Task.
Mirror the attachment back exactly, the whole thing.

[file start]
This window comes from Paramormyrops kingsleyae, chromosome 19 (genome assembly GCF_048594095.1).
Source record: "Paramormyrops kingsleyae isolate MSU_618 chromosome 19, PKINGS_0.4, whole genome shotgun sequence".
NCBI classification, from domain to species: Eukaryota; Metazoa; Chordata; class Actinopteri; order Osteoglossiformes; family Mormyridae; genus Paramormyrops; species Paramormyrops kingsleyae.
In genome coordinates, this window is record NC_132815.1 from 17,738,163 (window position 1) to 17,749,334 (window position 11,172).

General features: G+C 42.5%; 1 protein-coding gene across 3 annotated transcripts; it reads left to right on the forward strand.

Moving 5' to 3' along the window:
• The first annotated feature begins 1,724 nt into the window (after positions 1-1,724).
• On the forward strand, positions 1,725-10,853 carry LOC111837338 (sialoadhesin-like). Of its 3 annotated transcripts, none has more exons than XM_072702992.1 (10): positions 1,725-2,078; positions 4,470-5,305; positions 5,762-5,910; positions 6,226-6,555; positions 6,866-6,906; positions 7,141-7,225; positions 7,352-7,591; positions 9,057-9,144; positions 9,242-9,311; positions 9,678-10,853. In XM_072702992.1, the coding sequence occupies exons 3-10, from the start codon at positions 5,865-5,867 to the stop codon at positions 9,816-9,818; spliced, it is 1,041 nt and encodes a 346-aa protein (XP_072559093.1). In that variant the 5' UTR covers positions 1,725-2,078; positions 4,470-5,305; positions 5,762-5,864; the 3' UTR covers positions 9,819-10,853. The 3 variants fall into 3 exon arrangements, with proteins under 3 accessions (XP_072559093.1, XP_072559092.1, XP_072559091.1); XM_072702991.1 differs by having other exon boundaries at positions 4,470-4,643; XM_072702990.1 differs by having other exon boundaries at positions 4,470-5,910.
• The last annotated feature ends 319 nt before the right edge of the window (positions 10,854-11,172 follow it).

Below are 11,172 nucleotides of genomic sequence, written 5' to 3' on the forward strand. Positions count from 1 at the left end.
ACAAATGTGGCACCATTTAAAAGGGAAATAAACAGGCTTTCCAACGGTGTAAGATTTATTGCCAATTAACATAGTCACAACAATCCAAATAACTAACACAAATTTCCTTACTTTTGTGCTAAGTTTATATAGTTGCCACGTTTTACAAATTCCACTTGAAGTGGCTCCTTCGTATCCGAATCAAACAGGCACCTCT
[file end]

This window comes from Paramormyrops kingsleyae, chromosome 19 (genome assembly GCF_048594095.1).
Source record: "Paramormyrops kingsleyae isolate MSU_618 chromosome 19, PKINGS_0.4, whole genome shotgun sequence".
NCBI classification, from domain to species: Eukaryota; Metazoa; Chordata; class Actinopteri; order Osteoglossiformes; family Mormyridae; genus Paramormyrops; species Paramormyrops kingsleyae.
In genome coordinates, this window is record NC_132815.1 from 17,738,163 (window position 1) to 17,749,334 (window position 11,172).

General features: G+C 42.5%; 1 protein-coding gene across 3 annotated transcripts; it reads left to right on the forward strand.

Moving 5' to 3' along the window:
• The first annotated feature begins 1,724 nt into the window (after positions 1-1,724).
• On the forward strand, positions 1,725-10,853 carry LOC111837338 (sialoadhesin-like). Of its 3 annotated transcripts, none has more exons than XM_072702992.1 (10): positions 1,725-2,078; positions 4,470-5,305; positions 5,762-5,910; positions 6,226-6,555; positions 6,866-6,906; positions 7,141-7,225; positions 7,352-7,591; positions 9,057-9,144; positions 9,242-9,311; positions 9,678-10,853. In XM_072702992.1, the coding sequence occupies exons 3-10, from the start codon at positions 5,865-5,867 to the stop codon at positions 9,816-9,818; spliced, it is 1,041 nt and encodes a 346-aa protein (XP_072559093.1). In that variant the 5' UTR covers positions 1,725-2,078; positions 4,470-5,305; positions 5,762-5,864; the 3' UTR covers positions 9,819-10,853. The 3 variants fall into 3 exon arrangements, with proteins under 3 accessions (XP_072559093.1, XP_072559092.1, XP_072559091.1); XM_072702991.1 differs by having other exon boundaries at positions 4,470-4,643; XM_072702990.1 differs by having other exon boundaries at positions 4,470-5,910.
• The last annotated feature ends 319 nt before the right edge of the window (positions 10,854-11,172 follow it).

Below are 11,172 nucleotides of genomic sequence, written 5' to 3' on the forward strand. Positions count from 1 at the left end.
ACAAATGTGGCACCATTTAAAAGGGAAATAAACAGGCTTTCCAACGGTGTAAGATTTATTGCCAATTAACATAGTCACAACAATCCAAATAACTAACACAAATTTCCTTACTTTTGTGCTAAGTTTATATAGTTGCCACGTTTTACAAATTCCACTTGAAGTGGCTCCTTCGTATCCGAATCAAACAGGCACCTCT